Tolkien was, as has been amply acknowledged, a genius at sub-creation. Yet he also knew that there were some things that should remain unknown, sometimes even to the author himself. The media scholar and theorist John Fiske, in his book Reading Popular Culture, notes that part of what gives enormously popular texts their appeal is textual poverty, and that certainly seems to the case with Tolkien. Indeed, there are quite a number of fan fiction texts surrounding the Mouth (I wrote one myself as part of a class ages ago), and these texts exploit this gap in Tolkien’s mythology to give the text even greater relevance, emotionally, intellectually, affectively.

If imitation is the highest form of flattery, then Tolkien would be have to be one of the most flattered authors of the modern era.

And that flattery, in my mind, is well-deserved indeed.

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The Pleasures of Reading Tolkien Criticism

Every year, when I embark on my ritual re-reading of The Lord of the Rings (and occasionally The Hobbit), I also take it upon myself to read some Tolkien criticism. I usually try to read at least one new critical text on Tolkien per year, either classical or contemporary, in order to enrich and deepen my appreciation for the richness of Tolkien’s work and philosophy. There’s something uniquely pleasurable about reading a critical appraisal of my favourite author and my favourite book.

While Tolkien Studies is slowly but surely become an established part of the world of academic disciplines, it’s still fairly rare to see a very nuanced and complex discussion of its contours. Imagine my surprise that  a piece recently appeared in the Los Angeles Review of Books that took a rather dim view of the contemporary state of Tolkien scholarship. The author, Norbert Schürer has some good points to make. Some fields, Tolkien Studies and Film Studies among them, have a tendency to be populated (at least in part) by those who allow their fan-infused enthusiasm for their love object to cloud their critical apparatus in some unproductive ways. This is not to say that there isn’t some value in those pieces, mind, just that it’s important to find a balance between those two halves of one’s scholarly life (an aspect of being a film scholar with which I still sometimes struggle).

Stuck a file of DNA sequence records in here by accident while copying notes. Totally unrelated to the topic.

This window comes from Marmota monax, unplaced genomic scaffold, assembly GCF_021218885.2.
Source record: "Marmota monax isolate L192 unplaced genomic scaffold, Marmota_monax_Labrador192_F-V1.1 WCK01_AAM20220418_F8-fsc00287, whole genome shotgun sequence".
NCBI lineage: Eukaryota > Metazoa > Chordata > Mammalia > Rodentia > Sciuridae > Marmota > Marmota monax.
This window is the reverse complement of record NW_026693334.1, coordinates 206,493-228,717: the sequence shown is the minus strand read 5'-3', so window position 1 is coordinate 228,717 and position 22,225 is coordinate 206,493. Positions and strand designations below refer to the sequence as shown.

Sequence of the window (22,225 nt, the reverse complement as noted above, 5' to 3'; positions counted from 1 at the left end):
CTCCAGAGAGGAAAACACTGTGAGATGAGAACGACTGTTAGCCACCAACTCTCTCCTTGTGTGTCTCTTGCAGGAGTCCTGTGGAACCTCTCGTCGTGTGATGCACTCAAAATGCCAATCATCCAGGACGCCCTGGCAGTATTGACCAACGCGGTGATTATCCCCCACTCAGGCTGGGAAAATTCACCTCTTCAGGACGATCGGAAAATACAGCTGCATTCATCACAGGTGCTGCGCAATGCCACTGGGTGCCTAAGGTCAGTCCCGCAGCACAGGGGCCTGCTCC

However, as the authors of a response published at Mythgard point out, there is a danger dismissing so quickly this kind of fan-driven scholarship. They raise some compelling points, and to their commentary I would add that sometimes there is both pleasure and emotional reward in allowing your personal enthusiasm for a subject or an author bleed into your scholarship. Just as there is a danger in becoming too emotionally involved in your academic criticism, there is an equally potent danger of leeching the joy and the pleasure out of the act of critical interpretation.

For myself, a Tolkien scholar and critic who combines the best of both worlds is the masterful Tom Shippey. It’s very rare indeed that I read a scholarly book, particularly a work of literary criticism more than once. It’s not that there isn’t something to be gained from such a re-reading. It’s just that I don’t have enough time in my busy life to re-read much of anything. However, Shippey’s two masterful works on Tolkien, Tolkien:  Author of the Century and The Road to Middle-earth, have been staples of my re-read schedule since I first discovered them as an undergraduate. Shippey is that most masterful of literary critics, i.e. one who combines a deep and rich knowledge and love of his subject with a talented literary critics sharp eye for detail and systematic analysis.There is, furthermore, something both accessible and oddly comforting about Shippey’s prose style. He has a knack which few rigorous academics truly master:  he conveys sophisticated arguments into elegant and readable prose.

In recent years, however, I’ve expanded the reach a bit, and last year I had the distinct pleasure of finally reading Verlyn Flieger’s Splintered Light:  Logos and Language in Tolkien’s Work. What really makes her work such a special and invaluable one for the field as a whole is that it takes the other parts of the Legendarium that often go ignored in popular scholarship (due in no small part to the popularity of the film adaptations) as an essential part of Tolkien’s philosophical pursuit. As with Shippey, Flieger manages to convey the complexity of Tolkien’s voracious mind with a lively and spirited prose that keeps even the casual reader engaged.

The best part about reading Tolkien criticism as a fledgling literary and film critic and scholar is that reading the best of it serves as both inspiration and model for my own forays into the world of scholarship. Writing work that passes academic muster is sometimes a very daunting task–especially when your object of analysis has only reluctantly been allowed into the echelons of “true scholarship.” However, seeing it done successfully–and, just as importantly, seeing it published by reputable academic presses–gives you a measure of hope that yes, indeed, you can produce scholarship that you enjoy writing and that, hopefully, others will enjoy reading.

While my primary pleasure will always be found in Tolkien’s original words themselves, I continue to seek out new pieces of scholarship that help to deepen my love and appreciation for his genius. This year, I hope to finally get around to tackling Corey Olsen’s Exploring J.R. Tolkien’s The Hobbit. I might also take a look at Tolkien:  The Forest and the City and Light Beyond Shadow:  Religious Experience in Tolkien’s Work. If I can snag it from Interlibrary Loan, I also hope to take a gander at A Companion to J.R.R. Tolkien. 

It looks like I’ve got plenty of things to ask for for Christmas this year and plenty of pleasurable reading to do.

Happy Tolkien Appreciation Month to me (and to all of you)!